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Page:The Works of Lord Byron (ed. Coleridge, Prothero) - Volume 3.djvu/418

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384
HEBREW MELODIES.

If there the cherished heart be fond,
The eye the same, except in tears—
How welcome those untrodden spheres!
How sweet this very hour to die!
To soar from earth and find all fears
Lost in thy light—Eternity!


II.

It must be so: 'tis not for self
That we so tremble on the brink;[1]
And striving to o'erleap the gulf,
Yet cling to Being's severing link.
Oh! in that future let us think
To hold each heart the heart that shares,
With them the immortal waters drink,
And soul in soul grow deathless theirs!


THE WILD GAZELLE.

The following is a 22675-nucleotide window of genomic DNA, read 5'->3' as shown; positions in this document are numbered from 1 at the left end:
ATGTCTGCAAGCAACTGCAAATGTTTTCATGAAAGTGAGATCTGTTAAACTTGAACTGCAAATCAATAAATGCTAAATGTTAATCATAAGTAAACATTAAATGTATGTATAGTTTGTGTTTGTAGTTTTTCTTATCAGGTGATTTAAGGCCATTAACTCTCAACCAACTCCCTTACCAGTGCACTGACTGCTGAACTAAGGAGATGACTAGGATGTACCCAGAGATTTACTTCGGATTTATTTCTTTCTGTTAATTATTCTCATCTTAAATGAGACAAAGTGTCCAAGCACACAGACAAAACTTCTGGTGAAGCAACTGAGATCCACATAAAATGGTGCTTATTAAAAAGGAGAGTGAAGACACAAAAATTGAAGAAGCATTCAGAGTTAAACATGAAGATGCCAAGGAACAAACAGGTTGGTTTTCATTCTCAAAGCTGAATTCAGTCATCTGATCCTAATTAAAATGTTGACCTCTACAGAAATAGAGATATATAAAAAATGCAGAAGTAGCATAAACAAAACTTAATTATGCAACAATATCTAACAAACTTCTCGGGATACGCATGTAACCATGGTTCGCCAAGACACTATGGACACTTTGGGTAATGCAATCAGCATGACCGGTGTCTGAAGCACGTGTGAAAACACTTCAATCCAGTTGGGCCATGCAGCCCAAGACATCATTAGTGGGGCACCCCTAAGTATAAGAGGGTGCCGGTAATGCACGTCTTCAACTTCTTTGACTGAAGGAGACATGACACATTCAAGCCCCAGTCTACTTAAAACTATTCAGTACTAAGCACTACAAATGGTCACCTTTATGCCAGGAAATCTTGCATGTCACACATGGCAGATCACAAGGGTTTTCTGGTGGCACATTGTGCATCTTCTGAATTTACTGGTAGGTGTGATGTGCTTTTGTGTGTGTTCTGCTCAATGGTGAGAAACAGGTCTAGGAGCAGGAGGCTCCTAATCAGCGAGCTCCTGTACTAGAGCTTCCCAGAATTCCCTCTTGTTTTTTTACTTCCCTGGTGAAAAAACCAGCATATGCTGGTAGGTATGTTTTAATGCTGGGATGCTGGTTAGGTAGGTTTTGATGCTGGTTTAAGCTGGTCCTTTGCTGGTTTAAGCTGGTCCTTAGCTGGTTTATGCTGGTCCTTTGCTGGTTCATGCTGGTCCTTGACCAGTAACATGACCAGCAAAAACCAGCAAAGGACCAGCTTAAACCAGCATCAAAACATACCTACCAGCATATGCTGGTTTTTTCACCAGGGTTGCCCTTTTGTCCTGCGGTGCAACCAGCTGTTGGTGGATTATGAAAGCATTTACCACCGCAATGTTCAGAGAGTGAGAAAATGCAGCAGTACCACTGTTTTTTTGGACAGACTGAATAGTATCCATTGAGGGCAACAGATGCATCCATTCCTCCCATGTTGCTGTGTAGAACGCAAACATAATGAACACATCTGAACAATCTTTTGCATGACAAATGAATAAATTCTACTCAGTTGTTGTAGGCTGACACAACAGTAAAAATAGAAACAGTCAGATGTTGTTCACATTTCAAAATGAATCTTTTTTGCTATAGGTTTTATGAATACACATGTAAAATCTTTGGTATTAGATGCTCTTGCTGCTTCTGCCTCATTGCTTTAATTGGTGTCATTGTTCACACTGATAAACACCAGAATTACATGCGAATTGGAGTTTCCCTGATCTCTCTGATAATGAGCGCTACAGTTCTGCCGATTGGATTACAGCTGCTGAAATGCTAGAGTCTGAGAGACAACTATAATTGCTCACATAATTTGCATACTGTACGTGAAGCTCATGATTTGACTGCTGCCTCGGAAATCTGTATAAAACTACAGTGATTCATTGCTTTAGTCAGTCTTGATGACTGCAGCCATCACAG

I.

The wild gazelle on Judah's hills
Exulting yet may bound,
And drink from all the living rills
That gush on holy ground;
Its airy step and glorious eye[2]
May glance in tameless transport by:—


  1. —— breaking link.—[Nathan, 1815, 1829.]
  2. [Compare To Ianthe, stanza iv. lines 1, 2—

    "Oh! let that eye, which, wild as the Gazelle's,
    Now brightly bold or beautifully shy."

    Compare, too, The Giaour, lines 473, 474—

    "Her eye's dark charm 'twere vain to tell,
    But gaze on that of the Gazelle."

    Poetical Works, 1899, ii. 13; et ante, p. 108.]